A stunning 73.4 million young workers are estimated to be jobless in 2013, an increase of 3.5 million between 2007 and 2013, according to an International Labor Organization (ILO) report released Wednesday. Even worse, the number of unemployed young workers is likely to increase through 2018, with the long-term impact felt for decades, the report forecasts.
U.S. lawmakers and policymakers who are pushing extreme austerity measures and spending cuts over job-creating investments as the magic path to economic stability should take a long hard look at what’s happened to the nations of the European Union (EU) that have imposed strict fiscal austerity policies. Unemployment has soared, according to a new report on the EU labor market from the International Labor Organization (ILO).
There are more than 10 million more jobless people in Europe now than at the start of the crisis. There are now more than 26 million Europeans without jobs, with young and low-skilled workers being the hardest hit.
The nation’s economy added just 88,000 new jobs in March while the jobless rate dipped to 7.6% from February’s 7.7%, according to figures released this morning by the U.S. Bureau of Labor Statistics (BLS).
While the 88,000 jobs created reflect 36 straight months of positive job growth, during the previous 12 months job growth had averaged about 169,000 a month. The small number of new jobs also shows how important it is that Congress repeals the sequester to stop any additional job loss in the public and private sectors. These across-the-board cuts will cost more than 750,000 jobs this year alone and could derail the economic recovery.
Calling sequestration “just a fancy word for a dumb idea,” AFL-CIO President Richard Trumka says the 750,000 job-killing, across-the-board budget cuts and other moves toward fiscal austerity will “further weaken the economy and cost jobs” and make even worse “the crisis of mass unemployment. Millions of Americans who want to work cannot find jobs.”
Writing in a special report in The Hill on jobs and the economy, Trumka says:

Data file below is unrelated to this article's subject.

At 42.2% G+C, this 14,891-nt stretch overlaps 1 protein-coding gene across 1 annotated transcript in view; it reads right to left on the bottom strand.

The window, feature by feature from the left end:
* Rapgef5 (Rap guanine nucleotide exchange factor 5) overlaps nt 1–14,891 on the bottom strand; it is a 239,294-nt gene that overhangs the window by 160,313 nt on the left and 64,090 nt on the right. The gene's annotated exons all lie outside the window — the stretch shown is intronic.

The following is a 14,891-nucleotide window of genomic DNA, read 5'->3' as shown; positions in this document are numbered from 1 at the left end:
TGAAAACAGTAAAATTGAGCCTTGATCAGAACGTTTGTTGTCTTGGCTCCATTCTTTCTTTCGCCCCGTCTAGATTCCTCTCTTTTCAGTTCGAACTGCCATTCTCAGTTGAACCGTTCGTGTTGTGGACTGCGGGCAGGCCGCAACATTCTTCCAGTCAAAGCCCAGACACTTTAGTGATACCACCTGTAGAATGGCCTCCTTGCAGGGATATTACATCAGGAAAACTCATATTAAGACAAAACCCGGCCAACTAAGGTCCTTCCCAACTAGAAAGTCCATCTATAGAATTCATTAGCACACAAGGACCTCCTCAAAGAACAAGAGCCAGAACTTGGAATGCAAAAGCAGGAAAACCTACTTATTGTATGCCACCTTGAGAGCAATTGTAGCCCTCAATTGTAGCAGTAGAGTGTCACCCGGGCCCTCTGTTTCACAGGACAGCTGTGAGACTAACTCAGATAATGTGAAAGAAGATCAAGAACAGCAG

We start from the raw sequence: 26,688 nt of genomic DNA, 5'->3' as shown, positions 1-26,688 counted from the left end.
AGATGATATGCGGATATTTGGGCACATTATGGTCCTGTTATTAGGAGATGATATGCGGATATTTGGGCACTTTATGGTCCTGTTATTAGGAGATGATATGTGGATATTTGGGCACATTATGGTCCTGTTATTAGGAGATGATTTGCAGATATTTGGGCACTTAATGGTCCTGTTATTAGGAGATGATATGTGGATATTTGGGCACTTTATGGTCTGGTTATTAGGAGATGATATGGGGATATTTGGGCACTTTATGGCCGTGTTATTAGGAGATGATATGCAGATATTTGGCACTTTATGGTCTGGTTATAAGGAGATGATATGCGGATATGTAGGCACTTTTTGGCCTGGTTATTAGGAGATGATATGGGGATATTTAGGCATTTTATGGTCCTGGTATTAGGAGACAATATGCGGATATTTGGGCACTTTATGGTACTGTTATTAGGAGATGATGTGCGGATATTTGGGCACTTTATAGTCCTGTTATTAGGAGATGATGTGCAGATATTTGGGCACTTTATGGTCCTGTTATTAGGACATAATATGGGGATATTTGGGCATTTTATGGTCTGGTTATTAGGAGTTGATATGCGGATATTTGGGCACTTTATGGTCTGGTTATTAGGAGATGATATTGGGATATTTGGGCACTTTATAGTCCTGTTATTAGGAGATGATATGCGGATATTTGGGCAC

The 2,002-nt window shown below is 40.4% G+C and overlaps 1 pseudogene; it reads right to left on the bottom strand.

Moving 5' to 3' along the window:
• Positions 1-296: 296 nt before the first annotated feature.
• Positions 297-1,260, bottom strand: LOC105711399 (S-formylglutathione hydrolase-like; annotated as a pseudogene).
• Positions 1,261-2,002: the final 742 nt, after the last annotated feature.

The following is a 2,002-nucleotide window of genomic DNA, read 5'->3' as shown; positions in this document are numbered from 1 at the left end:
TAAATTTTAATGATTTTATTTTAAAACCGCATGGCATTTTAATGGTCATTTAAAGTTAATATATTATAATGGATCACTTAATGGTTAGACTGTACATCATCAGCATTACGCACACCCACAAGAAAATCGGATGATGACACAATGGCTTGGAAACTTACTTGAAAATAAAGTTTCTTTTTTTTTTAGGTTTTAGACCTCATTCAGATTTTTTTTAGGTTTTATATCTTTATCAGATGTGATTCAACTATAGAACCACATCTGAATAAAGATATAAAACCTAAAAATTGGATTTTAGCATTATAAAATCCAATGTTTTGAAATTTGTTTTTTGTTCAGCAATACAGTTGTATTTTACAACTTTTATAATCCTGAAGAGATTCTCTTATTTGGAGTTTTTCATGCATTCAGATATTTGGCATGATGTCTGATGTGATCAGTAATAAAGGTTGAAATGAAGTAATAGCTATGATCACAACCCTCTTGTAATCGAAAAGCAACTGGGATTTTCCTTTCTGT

On some days, it seems like all of official Washington is racing to embrace the most destructive consensus since the Iraq war.
Ten years ago this week, the United States launched the invasion of Iraq. The nation remains divided on the wisdom, strategy and outcome of the war that claimed the lives of 4,488 U.S. service members and left more than 32,000 wounded.
But there is one certainty—the men and women who honorably fought and served in Iraq and Afghanistan over the past decade have come home to an economy that works even less for them than it does others. Job loss, stagnant wages and a widening gap between working families and the wealthy and Wall Street are some of these problems.
In a near party-line vote, the North Carolina House of Representatives gave preliminary approval to a bill that would harm many of the state's more vulnerable citizens by cutting back on unemployment insurance. The measure would cut maximum weekly benefits by one-third, bringing the top weekly payout to $350, and reduce the maximum length an unemployed worker can get from 26 weeks to 20. As the bill currently stands, 80,000 workers are set to lose unemployment insurance payments.
Nearly 2 million long-term jobless Americans will lose their unemployment insurance lifeline just days after Christmas if Congress doesn’t act to renew the federal unemployment insurance program for job seekers out of work six months or longer. The program expires at the end of the year. Christine Owens, executive director of the National Employment Law Project (NELP), says if long-term jobless aid ends,
The basic economic security floor will be ripped from under two million unemployed workers.
The nation’s jobless rate dropped to 7.7% in November—down from October’s 7.9% and the lowest level since December 2008—as the economy added 146,000 new jobs last month, according to figures released this morning by the U.S. Bureau of Labor Statistics (BLS). The 146,000 jobs created reflect 33 straight months of positive job growth.